Stuart is awesome to work with, and the putters are fantastic. My SGC has been my gamer since 2016.

  2. CJB

    May 2, 2019 at 3:04 am

    Good Luck Stuart, I hope it works out for you.

  3. H

    May 2, 2019 at 12:56 am

    They look ‘orrible

  4. Ben

    May 1, 2019 at 9:46 pm

    Great Ping copies

  5. Tommy Roberts

    May 1, 2019 at 5:20 pm

    What happened to John Byron Putters? As everything except for modern mallets, copy/deviations, just very well made. Have a bunch of their prototypes, but never hear much.

  6. Adam Dickinson

    May 1, 2019 at 4:22 pm

    Massive shout out to Stuart for his involvement in this article. A great person to deal with and a super high quality product. Will go that extra mile. #makebirdiesnotpar

  7. Jeff Burns

    May 1, 2019 at 3:18 pm

    Great write-up. I recently purchased a putter from SGC and I can’t say enough good things about Stuart and the process we went through. It was completely painless and in the end he crafted EXACTLY what I had envisioned. It’s truly a playable work of art… I couldn’t ask for anything more!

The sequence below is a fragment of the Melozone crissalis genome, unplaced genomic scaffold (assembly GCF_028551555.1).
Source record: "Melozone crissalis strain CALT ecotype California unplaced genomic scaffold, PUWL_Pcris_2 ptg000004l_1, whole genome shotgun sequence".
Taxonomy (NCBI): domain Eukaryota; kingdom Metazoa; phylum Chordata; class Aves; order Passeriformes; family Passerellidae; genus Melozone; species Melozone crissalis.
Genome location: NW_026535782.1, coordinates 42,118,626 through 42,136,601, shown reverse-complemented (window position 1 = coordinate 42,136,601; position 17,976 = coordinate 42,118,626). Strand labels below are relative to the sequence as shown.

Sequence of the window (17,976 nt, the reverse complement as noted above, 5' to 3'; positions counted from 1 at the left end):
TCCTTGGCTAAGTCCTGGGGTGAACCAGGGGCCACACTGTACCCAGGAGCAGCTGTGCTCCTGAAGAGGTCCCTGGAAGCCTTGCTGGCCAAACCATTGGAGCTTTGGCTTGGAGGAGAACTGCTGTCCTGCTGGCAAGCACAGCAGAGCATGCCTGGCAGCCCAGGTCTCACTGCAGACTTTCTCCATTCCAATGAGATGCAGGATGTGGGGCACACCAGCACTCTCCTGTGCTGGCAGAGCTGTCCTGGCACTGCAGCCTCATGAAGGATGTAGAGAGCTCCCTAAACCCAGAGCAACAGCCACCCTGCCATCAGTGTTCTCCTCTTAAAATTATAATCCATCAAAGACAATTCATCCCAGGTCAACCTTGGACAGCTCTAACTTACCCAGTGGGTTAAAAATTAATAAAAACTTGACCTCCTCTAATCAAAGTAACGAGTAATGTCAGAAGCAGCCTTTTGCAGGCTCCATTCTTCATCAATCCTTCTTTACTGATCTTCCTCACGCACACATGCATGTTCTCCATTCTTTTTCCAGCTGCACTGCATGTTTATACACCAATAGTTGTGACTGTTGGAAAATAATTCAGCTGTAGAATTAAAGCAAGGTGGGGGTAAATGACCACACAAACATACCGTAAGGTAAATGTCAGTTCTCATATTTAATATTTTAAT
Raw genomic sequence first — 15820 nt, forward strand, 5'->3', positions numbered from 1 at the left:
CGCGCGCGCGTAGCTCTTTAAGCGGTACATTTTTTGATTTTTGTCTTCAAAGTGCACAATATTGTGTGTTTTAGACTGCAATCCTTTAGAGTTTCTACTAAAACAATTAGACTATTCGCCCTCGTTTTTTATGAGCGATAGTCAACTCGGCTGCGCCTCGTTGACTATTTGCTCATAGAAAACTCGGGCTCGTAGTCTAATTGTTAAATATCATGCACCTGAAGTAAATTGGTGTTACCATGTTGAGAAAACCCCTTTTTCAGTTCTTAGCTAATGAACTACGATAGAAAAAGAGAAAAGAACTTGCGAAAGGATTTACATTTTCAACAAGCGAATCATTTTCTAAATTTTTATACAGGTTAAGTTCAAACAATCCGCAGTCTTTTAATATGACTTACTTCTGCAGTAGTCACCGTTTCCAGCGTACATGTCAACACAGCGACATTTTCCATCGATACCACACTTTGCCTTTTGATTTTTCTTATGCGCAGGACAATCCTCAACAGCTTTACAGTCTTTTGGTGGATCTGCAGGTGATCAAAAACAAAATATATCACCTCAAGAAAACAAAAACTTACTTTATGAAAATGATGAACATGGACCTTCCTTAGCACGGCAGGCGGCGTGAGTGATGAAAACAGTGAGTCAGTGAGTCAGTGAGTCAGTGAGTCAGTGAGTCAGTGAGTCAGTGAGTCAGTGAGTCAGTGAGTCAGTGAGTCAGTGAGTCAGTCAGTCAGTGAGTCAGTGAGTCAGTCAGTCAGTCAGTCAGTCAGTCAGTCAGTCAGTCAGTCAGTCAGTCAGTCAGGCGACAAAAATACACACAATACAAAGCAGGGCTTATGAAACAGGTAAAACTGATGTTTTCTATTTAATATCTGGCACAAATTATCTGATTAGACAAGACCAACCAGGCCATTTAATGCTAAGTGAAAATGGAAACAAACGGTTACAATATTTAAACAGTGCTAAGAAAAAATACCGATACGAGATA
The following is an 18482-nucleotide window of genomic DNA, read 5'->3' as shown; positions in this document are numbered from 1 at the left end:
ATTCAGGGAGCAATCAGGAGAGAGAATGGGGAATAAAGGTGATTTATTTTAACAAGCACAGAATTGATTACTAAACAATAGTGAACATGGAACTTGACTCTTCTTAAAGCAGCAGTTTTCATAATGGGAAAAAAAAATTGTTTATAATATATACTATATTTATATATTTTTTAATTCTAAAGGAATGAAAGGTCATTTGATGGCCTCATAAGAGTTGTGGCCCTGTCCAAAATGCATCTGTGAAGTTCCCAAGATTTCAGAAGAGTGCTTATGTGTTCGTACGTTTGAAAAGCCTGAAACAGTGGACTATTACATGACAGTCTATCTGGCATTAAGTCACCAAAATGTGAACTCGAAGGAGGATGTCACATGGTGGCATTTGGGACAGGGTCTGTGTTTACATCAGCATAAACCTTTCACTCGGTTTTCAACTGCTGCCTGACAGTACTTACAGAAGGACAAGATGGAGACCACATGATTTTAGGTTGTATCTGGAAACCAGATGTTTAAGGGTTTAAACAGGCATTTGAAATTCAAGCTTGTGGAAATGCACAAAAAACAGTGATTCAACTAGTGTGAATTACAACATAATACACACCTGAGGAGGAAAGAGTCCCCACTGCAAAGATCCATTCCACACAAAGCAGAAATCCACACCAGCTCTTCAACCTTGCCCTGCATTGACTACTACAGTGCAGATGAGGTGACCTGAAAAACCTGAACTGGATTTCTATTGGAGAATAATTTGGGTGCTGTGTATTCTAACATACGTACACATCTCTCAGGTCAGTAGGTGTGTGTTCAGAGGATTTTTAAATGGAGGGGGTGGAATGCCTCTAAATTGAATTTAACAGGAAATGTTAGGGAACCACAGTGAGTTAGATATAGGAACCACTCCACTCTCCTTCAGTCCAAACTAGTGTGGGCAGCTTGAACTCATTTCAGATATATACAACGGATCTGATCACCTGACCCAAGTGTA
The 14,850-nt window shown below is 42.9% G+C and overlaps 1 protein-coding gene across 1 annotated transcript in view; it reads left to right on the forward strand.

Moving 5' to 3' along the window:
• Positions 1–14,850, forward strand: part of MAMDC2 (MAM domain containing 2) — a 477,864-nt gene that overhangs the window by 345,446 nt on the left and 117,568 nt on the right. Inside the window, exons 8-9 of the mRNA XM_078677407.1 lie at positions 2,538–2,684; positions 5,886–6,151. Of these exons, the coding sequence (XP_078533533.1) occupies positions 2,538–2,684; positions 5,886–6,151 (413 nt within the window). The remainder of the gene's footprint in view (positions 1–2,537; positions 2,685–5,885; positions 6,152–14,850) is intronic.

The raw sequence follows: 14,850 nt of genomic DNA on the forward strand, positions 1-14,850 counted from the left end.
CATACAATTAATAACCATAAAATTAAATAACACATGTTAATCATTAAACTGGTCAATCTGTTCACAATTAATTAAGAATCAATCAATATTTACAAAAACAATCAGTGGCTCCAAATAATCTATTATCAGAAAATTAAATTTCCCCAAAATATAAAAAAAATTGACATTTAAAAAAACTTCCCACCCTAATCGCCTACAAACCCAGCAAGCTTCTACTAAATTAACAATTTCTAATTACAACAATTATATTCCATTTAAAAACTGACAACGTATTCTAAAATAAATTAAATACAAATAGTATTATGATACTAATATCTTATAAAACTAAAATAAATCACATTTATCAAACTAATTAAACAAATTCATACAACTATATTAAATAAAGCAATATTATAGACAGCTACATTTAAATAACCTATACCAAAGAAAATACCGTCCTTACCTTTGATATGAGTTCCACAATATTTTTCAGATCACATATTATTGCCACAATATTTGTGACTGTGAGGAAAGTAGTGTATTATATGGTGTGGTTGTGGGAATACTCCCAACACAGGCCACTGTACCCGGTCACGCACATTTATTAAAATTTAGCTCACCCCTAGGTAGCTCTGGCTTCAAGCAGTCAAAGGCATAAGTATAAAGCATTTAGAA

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Top 10 most iconic driver and fairway wood shafts of all time



fujikura golf shaft

If there is one thing we love as golf gear junkies, it’s driver (and fairway wood) shafts!

From the early years to today’s modern designs, materials, and profiles, there are some shafts that have maintained steady popularity—like a Ping Eye 2 lob wedge. There are a lot of graphite shafts that have stood the test of time, and they bring back memories of great driver combos gone by.

This is my top 10 list (in no particular order) of the most iconic driver shafts of all time.

Fujikura 757 Speeder

Fujikura golf shaft

Launched more than two decades ago, you could arguably say it’s the shaft that started the shaft craze. Built from advanced materials in a profile that was designed to work for stabilizing larger driver heads of the time—you know when 300cc was HUGE. The Speeder 757 was an instant hit among PGA Tour players, most notably Fred Couples, who used the shaft for over a decade and was said to have at one point remove all the remaining stock from one of the equipment vans for his personal use.

Aldila NV

Aldila NV Green golf shaft

One of the very first “low-spin monsters,” the Aldila NV took the PGA Tour and retail by storm when it was introduced. The unique green paint made it easily recognizable, and thanks to the many weights it was offered in, it was just as popular in fairway woods as it was in drivers. Honorable mention goes to its cousin the NVS (orange version) that was softer in profile and easier to launch. At a time when most off the rack drivers had three shaft options (low, medium, and high flight-promoting shafts), the NV was the staple as the low-launch option in many OEM offerings.

Mitsubishi Diamana Blue Board